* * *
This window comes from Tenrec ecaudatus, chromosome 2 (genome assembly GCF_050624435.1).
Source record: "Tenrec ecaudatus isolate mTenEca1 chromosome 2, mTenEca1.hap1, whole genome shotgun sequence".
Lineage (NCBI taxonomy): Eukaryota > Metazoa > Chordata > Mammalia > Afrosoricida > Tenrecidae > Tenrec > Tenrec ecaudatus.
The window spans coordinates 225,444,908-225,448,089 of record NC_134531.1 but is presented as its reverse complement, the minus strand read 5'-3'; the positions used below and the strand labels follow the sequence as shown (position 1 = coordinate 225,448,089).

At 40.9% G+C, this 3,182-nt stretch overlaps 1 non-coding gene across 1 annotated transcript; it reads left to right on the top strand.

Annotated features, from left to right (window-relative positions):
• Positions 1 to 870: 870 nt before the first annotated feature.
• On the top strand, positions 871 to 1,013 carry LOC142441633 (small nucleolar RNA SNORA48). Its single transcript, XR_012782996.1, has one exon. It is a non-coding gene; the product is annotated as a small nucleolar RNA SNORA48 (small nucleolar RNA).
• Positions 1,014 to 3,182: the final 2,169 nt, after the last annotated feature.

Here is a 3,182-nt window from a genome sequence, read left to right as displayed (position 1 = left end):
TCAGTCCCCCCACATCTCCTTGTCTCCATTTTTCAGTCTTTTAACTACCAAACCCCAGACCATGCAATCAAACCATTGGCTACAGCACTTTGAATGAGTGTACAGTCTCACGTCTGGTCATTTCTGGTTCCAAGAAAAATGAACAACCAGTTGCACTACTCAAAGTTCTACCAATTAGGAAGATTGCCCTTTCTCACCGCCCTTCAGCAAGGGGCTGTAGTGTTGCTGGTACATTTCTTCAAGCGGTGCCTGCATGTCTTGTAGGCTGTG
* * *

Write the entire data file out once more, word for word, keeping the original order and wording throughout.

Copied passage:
This window comes from Tenrec ecaudatus, chromosome 2 (genome assembly GCF_050624435.1).
Source record: "Tenrec ecaudatus isolate mTenEca1 chromosome 2, mTenEca1.hap1, whole genome shotgun sequence".
Lineage (NCBI taxonomy): Eukaryota > Metazoa > Chordata > Mammalia > Afrosoricida > Tenrecidae > Tenrec > Tenrec ecaudatus.
The window spans coordinates 225,444,908-225,448,089 of record NC_134531.1 but is presented as its reverse complement, the minus strand read 5'-3'; the positions used below and the strand labels follow the sequence as shown (position 1 = coordinate 225,448,089).

At 40.9% G+C, this 3,182-nt stretch overlaps 1 non-coding gene across 1 annotated transcript; it reads left to right on the top strand.

Annotated features, from left to right (window-relative positions):
• Positions 1 to 870: 870 nt before the first annotated feature.
• On the top strand, positions 871 to 1,013 carry LOC142441633 (small nucleolar RNA SNORA48). Its single transcript, XR_012782996.1, has one exon. It is a non-coding gene; the product is annotated as a small nucleolar RNA SNORA48 (small nucleolar RNA).
• Positions 1,014 to 3,182: the final 2,169 nt, after the last annotated feature.

Here is a 3,182-nt window from a genome sequence, read left to right as displayed (position 1 = left end):
TCAGTCCCCCCACATCTCCTTGTCTCCATTTTTCAGTCTTTTAACTACCAAACCCCAGACCATGCAATCAAACCATTGGCTACAGCACTTTGAATGAGTGTACAGTCTCACGTCTGGTCATTTCTGGTTCCAAGAAAAATGAACAACCAGTTGCACTACTCAAAGTTCTACCAATTAGGAAGATTGCCCTTTCTCACCGCCCTTCAGCAAGGGGCTGTAGTGTTGCTGGTACATTTCTTCAAGCGGTGCCTGCATGTCTTGTAGGCTGTG